For a natural hold: Fraunhofer researchers develop adhesive system from biomaterials
Materials made from two or more bonded materials are called composite materials, in which the individual material components are bonded with adhesive systems. So far, adhesives based on crude oil have been used.
Natural materials such as wood and cork are also currently bonded using crude oil-based adhesive systems. Artificial chemicals are also used to protect the natural materials against microbial infestation or fire loads. These minimize ecological potential and thus the market opportunities of wood and cork products, for instance.
In the project »Biocides and fire-inhibiting strengthening of biogenic adhesive systems with natural filling and functional materials – BEKs«, which runs from July 1, 2016, to June 30, 2019, a biogenic adhesive system is being developed sustainably using nature-based epoxy resin matrices and effective crosslinkers.
In close collaboration between the Fraunhofer Center for Chemical-Biotechnological Processes CBP Leuna and the Fraunhofer Institute for Microstructure of Materials and Systems IMWS Halle (Saale), a requirements catalog is being developed to produce an optimum adhesive formula from biomaterials. Investigations into the material behavior must be performed as part of this. »By developing products made from innovative, sustainable adhesive systems, a market that is as wide as possible should be tapped into, as the effective use of natural resources is developing into an important purchase criterion within the end consumer market,« says Nicole Eversmann, project manager at Fraunhofer IWMS.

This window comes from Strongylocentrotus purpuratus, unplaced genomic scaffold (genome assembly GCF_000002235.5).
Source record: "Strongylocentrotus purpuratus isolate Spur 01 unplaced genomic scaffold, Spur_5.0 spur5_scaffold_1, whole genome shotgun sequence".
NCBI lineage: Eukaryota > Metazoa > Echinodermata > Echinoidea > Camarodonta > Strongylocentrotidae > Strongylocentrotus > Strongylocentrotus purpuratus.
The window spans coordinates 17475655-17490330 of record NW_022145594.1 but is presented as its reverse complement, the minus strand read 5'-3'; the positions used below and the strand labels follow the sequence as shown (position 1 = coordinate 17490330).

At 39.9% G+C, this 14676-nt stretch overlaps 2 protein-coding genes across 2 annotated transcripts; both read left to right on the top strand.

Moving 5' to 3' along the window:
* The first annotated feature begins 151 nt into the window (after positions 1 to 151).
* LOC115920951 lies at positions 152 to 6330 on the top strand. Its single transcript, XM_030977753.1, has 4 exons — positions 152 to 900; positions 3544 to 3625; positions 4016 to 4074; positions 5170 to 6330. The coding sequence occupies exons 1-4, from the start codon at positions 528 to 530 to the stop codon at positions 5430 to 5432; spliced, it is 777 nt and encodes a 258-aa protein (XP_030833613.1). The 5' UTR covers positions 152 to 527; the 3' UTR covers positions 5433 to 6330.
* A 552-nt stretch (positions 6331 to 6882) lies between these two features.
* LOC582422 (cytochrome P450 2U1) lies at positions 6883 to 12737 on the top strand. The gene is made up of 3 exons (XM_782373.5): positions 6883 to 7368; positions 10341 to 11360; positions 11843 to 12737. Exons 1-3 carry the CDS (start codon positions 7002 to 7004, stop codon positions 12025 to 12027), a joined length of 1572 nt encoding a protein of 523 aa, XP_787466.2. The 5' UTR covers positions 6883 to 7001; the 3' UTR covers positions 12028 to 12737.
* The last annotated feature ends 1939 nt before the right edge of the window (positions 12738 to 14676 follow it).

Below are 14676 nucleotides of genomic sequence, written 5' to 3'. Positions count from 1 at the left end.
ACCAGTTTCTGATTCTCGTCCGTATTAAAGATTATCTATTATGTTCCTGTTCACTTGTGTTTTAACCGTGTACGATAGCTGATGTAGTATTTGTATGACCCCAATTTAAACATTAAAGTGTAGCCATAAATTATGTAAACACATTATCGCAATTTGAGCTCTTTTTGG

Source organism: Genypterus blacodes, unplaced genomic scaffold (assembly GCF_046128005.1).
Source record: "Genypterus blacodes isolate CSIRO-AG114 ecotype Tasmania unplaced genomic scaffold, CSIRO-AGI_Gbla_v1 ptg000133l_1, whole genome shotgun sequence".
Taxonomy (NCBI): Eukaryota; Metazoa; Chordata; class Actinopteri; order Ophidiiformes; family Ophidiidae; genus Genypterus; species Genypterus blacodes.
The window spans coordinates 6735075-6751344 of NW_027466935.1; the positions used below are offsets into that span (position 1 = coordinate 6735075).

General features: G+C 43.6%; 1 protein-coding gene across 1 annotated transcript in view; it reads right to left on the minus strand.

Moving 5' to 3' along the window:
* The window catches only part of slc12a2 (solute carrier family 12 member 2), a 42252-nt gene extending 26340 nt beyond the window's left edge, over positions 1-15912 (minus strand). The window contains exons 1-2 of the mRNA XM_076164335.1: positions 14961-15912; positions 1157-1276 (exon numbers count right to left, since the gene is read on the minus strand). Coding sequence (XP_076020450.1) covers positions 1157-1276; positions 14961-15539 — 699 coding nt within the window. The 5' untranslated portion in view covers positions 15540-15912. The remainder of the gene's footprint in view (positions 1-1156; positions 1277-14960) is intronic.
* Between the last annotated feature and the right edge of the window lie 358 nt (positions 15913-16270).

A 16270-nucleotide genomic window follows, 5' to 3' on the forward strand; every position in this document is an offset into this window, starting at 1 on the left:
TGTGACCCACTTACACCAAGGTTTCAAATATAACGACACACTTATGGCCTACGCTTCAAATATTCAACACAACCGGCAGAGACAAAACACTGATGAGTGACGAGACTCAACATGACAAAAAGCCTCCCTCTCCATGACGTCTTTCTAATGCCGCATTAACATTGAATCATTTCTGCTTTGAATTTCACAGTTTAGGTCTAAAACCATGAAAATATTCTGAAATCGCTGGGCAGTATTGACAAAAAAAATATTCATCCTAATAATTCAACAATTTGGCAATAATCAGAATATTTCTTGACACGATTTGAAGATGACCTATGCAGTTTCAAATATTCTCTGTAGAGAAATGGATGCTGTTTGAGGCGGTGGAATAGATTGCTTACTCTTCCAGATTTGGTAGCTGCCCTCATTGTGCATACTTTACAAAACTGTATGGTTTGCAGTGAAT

The starting point is an adhesive system made from epoxidized tall oil or linseed oil to adhere or bond natural materials such as wood, bark, and mineral fillers. The interaction of epoxy (resin), dicarboxylic acid, and anhydrides (hardness mixtures) should be investigated and optimized, and applied to adhesive systems. The aim of the project is to provide biogenic adhesive formulations that have antimicrobial and flame-retardant properties due to the addition of additives that also have a biogenic basis. The biogenic additives – preferably substances that are not harmful to health – should be bonded to the adhesive with the highest level of surface efficiency and with as few emissions as possible.
What natural additives in epoxidized vegetable oils can be used to protect against bacteria, algae, and fungi is being tested in detail as part of the project. These biocide functional materials can be components of natural oils, wood, and bark, or extracts of fruit seeds and flowers. Chemical bonding sites are also created for the biocide natural substances, so that they at least in part form a strong network with epoxidized tall oil or linseed oil.
The aim is also a flame-retardant effect, which should be achieved with biogenic fillers. The adhered bonding sites in the composite materials can also represent fire barriers in the case of thin ply laminates.
Using adhesive systems based on renewable raw materials creates a new product class for which a material system optimally designed for the respective application scenario can be achieved by combining with measurements at a component level. The knowledge acquired in the project can be used in other product developments and transferred to the market.